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Turkey's president calls new election

Published 24/08/2015

Turkish president Recep Tayyip Erdogan is expected to reappoint prime minister Ahmet Davutoglu to form an interim government
Turkish president Recep Tayyip Erdogan is expected to reappoint prime minister Ahmet Davutoglu to form an interim government

Turkish president Recep Tayyip Erdogan has called a new election a day after a deadline passed for forming a new government, his office said.

A presidential statement did not say when the new elections would be held, but Mr Erdogan has previously said they were likely to take place on November 1.

Mr Erdogan is expected to reappoint prime minister Ahmet Davutoglu to form an interim government during a meeting on Tuesday.

The Islamic-rooted ruling party, which Mr Erdogan founded, lost its parliamentary majority in June for the first time since 2002.

Mr Davutoglu's efforts to form a coalition alliance failed last week, setting the stage for Mr Erdogan to declare repeat elections he is reported to have favoured all along.

Mr Erdogan is thought to have pressed for new elections to give the ruling party the chance to win back its majority and rule alone.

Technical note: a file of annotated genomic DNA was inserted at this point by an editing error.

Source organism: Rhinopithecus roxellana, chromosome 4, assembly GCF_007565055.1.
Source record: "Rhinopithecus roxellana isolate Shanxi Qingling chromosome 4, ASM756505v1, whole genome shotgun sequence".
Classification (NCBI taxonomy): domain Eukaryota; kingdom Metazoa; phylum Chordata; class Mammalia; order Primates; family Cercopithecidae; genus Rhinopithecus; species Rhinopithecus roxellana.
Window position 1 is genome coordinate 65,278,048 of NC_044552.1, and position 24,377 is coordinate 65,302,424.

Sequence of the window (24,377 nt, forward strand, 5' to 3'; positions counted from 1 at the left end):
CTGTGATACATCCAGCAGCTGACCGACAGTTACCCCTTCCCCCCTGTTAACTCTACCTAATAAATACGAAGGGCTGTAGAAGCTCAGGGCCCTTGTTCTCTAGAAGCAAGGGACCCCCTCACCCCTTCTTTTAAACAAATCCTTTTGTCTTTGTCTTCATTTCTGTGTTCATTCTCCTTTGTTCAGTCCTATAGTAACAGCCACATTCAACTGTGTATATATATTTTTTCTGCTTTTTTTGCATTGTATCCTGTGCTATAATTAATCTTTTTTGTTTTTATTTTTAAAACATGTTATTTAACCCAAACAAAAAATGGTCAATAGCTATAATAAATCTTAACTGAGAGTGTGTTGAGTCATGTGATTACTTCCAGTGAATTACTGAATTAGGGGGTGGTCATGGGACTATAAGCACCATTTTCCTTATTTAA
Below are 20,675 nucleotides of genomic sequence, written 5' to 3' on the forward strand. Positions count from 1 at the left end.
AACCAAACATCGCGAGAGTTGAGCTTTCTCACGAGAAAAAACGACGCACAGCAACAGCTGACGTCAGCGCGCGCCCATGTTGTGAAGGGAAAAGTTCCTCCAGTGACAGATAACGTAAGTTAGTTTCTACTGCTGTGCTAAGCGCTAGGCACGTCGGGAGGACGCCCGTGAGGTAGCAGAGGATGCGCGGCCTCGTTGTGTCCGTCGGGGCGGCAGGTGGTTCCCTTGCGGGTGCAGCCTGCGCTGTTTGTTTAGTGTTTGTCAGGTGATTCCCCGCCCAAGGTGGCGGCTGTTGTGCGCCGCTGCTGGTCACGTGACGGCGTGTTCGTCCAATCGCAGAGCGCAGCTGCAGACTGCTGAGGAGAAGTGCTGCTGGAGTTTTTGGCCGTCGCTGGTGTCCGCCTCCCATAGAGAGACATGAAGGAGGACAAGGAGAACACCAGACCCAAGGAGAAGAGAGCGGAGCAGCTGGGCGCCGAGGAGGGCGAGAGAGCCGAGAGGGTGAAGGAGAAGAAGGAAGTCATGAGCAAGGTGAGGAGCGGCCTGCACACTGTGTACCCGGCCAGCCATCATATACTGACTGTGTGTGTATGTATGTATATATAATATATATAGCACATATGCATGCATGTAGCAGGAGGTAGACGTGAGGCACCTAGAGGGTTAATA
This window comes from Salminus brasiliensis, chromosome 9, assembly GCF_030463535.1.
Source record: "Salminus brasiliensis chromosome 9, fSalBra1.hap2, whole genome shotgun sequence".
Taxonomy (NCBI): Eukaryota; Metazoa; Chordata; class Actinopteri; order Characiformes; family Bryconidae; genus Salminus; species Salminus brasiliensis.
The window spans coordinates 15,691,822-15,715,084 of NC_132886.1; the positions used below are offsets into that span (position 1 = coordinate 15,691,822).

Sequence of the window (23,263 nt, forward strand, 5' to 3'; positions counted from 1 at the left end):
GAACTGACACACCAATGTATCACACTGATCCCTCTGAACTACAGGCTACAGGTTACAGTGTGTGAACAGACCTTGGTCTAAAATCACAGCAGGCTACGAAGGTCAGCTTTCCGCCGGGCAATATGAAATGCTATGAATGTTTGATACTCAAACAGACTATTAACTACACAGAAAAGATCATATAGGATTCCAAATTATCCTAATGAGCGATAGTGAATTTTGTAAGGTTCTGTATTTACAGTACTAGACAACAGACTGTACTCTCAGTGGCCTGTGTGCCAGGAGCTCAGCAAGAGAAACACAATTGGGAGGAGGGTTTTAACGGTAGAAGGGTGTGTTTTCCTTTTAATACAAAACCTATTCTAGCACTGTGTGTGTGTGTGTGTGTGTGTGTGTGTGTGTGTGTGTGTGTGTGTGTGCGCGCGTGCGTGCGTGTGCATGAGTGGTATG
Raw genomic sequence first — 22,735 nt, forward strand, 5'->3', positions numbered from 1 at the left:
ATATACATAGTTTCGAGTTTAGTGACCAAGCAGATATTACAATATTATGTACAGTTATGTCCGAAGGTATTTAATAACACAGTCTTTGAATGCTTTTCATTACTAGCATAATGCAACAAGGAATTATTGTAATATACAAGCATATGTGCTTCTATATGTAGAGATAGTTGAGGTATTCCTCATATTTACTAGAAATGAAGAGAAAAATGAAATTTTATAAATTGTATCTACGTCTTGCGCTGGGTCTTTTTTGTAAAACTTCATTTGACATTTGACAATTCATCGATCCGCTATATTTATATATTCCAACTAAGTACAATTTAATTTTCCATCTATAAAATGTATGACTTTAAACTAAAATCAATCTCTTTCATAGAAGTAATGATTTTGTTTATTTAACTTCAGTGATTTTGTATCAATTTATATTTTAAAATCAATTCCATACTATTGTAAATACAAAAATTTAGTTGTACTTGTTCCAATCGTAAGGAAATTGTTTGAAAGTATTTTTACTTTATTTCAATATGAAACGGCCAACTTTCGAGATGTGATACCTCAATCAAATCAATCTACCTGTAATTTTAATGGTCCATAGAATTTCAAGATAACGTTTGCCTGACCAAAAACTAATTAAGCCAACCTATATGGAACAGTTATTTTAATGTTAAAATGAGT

Turkey faces new elections as it is grappling with a sharp increase in violence between security forces and Kurdish rebels and is more deeply involved in the US-led campaign against Islamic State extremists. The Turkish lira has dropped to record lows against the dollar amid the political uncertainty.

More than 100 people - mostly soldiers and police - have been killed since July in renewed conflict between the outlawed Kurdistan Workers' Party, or PKK, and the security forces, which has wrecked a two-and-a-half-year-old peace process with the Kurds.

On Monday, PKK militants detonated a bomb on a road near Semdinli town as a military vehicle was passing, killing two soldiers and injuring three others. Semdinli is near Turkey's borders with Iraq and Iran.

Two opposition parties have already declared they will not participate in the interim government, leaving Mr Davutoglu with little choice but to form a government made up of independent figures and politicians from the pro-Kurdish party, who would be taking government posts for the first time in Turkish history.

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